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A popular military maxim speaks to the need for redundancy and
it goes like this: “Two is one and one is none.” Redundancy is also a key
principle when it comes to cyber-resilience. A popular rule in data protection and
disaster recovery is called the 3-2-1
backup rule
. IT pros often borrow from military strategies when approaching
cyber-resilience, including a strategy known as “defense in depth.”

Defense in depth is a useful framework for protecting IT
environments. It acknowledges that hackers will often use evasive tactics or
brute force to overrun the outer-most layer of defense. So, multiple layers of
defense are necessary – or defense in depth – to anticipate and mitigate lost
ground. Cyber-resilience is a very high priority for businesses. So, we put
together these five tips for improving cyber-resilience based on a
defense-in-depth approach.

Tip #1: Sharpen perimeter defenses

Cybercriminals are getting better at using evasive tactics
to circumvent company firewalls and antivirus. Some of these evasive tactics
include file-based, file-less, obfuscated and encrypted script attacks. To
counter these tactics, we’re rolling out a new shield technology to detect,
block and remediate evasive attacks much faster and more effectively than
before. Webroot®
Evasion Shield
stops attacks that elude other endpoint protection
solutions. Cloud-based threat intelligence further increases resilience at the

Tip #2: Strengthen the first line of defense – people

The primary vector for malware distribution is phishing
. While cybercriminals find increasingly deceptive ways to trick
employees into downloading malicious code, not enough businesses are countering
by educating their workforces about identifying suspicious activity. With
employees being the weakest link in the cyber-security chain, the solution is regular
awareness training
, with phishing simulations and courses on best practices
for identifying and reporting suspicious activity.

Tip #3: Secure your DNS connection

The domain name system (DNS) is what allows internet traffic
to find your website. But DNS protocols were not designed for security. In
fact, they’re highly vulnerable to cyberattacks, including cache poisoning,
DDoS, DNS hijacking, botnets, Command-and-Control (C&C) and man-in-the-middle
attacks. A cloud-based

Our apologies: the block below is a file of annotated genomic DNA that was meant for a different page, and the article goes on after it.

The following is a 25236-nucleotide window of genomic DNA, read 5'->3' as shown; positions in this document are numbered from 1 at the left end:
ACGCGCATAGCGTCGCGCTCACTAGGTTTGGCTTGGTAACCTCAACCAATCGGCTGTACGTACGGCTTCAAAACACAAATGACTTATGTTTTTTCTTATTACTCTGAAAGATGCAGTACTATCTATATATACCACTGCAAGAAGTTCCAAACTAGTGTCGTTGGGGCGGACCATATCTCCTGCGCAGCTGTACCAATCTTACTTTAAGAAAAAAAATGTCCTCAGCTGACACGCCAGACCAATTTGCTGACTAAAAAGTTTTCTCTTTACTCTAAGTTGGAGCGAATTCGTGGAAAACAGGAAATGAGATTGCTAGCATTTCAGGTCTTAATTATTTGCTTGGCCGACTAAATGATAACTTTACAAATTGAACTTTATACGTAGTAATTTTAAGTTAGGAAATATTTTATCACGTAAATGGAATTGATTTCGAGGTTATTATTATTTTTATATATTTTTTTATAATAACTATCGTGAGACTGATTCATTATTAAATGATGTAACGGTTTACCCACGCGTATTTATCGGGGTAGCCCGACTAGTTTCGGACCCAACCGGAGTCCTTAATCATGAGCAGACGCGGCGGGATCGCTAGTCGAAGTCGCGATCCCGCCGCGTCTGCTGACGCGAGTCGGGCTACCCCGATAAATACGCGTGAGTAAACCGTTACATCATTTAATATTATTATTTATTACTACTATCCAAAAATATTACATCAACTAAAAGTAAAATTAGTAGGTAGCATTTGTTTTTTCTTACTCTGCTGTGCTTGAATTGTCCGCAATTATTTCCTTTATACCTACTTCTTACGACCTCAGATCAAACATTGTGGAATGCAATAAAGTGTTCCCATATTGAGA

DNS security solution
enables businesses to enforce web access policies and
stop threats at the network’s edge before they ever hit the network or

Tip #4: Create and deploy a backup strategy 

Redundancy is essential for cyber-resilience. Businesses must
consider a scenario where malware circumvents outer defenses. Since detecting
and remediating malware infections can be time-consuming, it’s important to
have copies of files and data for business continuity. Scheduled
with file versioning is necessary for mitigating malware infections
and other forms of data loss. The scheduling feature is crucial since leaving
it up to users exposes backup policy to human error.

Tip #5: Test recovery strategy regularly

Backup and recovery go hand-in-hand. And backup is only
effective if it enables rapid recovery with minimal disruption. It’s important
to test disaster recovery practices and procedures before you experience a live
disaster scenario. Disasters come in different shapes and sizes, so it’s
important to test simple file and folder recovery as well as large-scale system
restore. Also, some systems are more critical than others. Tier-one systems (the
most critical) need high levels of uptime, approaching 100%. This traditionally
requires a secondary data center that is very costly to acquire and maintain.
This is no longer the case. Disaster recovery
as a service
reduces the cost of standing up a secondary environment. It
also allows for frequent testing of disaster recovery protocols. Businesses
should test once a quarter – or at least once a year – to ensure systems are cyber-resilient
when necessary.

To get started on the road to cyber resilience, take a fee trial here.

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